Canada mounts UN anti-nuke ef­fort

The Guardian (Charlottetown) - - PROVINCE - THE CANA­DIAN PRESS

Canada plans to kick-start a long-stalled in­ter­na­tional ef­fort aimed at rid­ding the world of the key in­gre­di­ents needed for nu­clear weapons, The Cana­dian Press has learned.

The re­newed push this week by Canada’s United Na­tions am­bas­sador to Geneva to spear­head the cre­ation of a Fis­sile Ma­te­rial Cut-off Treaty or FMCT, comes as Prime Min­is­ter Justin Trudeau is ex­pected to at­tend U.S. Pres­i­dent Barack Obama’s Nu­clear Se­cu­rity Sum­mit.

Trudeau’s pres­ence at the Obama sum­mit, March 31 and April 1, would come just three weeks af­ter his sched­uled March 10 gala state din­ner at the White House.

Canada’s re­newed fo­cus on nu­clear non-pro­lif­er­a­tion ef­forts has been in the works for months, but the ef­fort has new ur­gency be­cause of North Korea’s re­cent claim to have con­ducted a test of a hy­dro­gen bomb.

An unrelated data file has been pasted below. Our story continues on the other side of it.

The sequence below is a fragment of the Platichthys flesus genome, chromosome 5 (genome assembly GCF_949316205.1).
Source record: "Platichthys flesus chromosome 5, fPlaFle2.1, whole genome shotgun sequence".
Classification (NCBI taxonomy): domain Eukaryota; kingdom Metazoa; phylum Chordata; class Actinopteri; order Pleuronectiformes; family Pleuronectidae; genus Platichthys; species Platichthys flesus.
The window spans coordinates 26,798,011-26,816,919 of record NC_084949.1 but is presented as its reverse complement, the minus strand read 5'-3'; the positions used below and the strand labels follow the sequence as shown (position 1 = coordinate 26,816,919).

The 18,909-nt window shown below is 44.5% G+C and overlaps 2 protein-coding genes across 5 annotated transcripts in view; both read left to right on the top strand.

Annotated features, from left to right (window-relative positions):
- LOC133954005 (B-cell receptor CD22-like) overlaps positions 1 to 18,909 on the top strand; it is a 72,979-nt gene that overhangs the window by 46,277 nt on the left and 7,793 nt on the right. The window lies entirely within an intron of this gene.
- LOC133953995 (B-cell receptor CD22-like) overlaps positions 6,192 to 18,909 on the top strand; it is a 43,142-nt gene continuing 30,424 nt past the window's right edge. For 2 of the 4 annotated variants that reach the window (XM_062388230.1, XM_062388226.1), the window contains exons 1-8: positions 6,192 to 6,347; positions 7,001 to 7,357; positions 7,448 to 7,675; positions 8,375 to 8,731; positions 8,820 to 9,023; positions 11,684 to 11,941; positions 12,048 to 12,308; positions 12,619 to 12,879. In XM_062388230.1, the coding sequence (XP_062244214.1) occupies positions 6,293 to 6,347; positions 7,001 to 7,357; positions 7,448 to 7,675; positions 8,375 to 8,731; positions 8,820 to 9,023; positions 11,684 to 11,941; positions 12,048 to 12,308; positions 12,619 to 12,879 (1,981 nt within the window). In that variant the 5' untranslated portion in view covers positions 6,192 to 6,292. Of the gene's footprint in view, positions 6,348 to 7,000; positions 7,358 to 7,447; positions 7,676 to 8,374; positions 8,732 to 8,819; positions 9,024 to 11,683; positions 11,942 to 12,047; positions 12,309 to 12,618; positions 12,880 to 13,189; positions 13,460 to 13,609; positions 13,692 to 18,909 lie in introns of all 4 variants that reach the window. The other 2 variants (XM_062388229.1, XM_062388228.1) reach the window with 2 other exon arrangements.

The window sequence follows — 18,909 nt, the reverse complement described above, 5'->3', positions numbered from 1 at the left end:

“I think it sent a chill through the world com­mu­nity and rein­vig­o­rates this dis­cus­sion and this de­bate,” Rose­mary McCar­ney, Canada’s per­ma­nent rep­re­sen­ta­tive to the United Na­tions in Geneva, told The Cana­dian Press.

McCar­ney said she’ll be start­ing the first of a se­ries of meet­ings this week at the Con­fer­ence on Dis­ar­ma­ment, the UN’s main arms-con­trol body, with the aim of re-start­ing ne­go­ti­a­tions this year to­wards cre­at­ing the fis­sile ma­te­rial treaty.

McCar­ney may have her work cut out for her, be­cause Trudeau’s own briefing book says the UN ef­fort to­wards craft­ing such a treaty dates back al­most six decades and has been be­set by “dead­lock.”

“An FMCT has been on the UN’s agenda since 1957,” says the memo to the prime min­is­ter, which was ob­tained un­der the Ac­cess to In­for­ma­tion Act.

In 1995, Canada bro­kered an agree­ment on a ne­go­ti­at­ing man­date for the treaty, but in the in­ter­ven­ing years, the ef­fort stalled. “Since 2008, Pak­istan has blocked work on an FMCT,” the memo states. But Canada has also worked with Ger­many, the Nether­lands and Aus­tralia to make progress.


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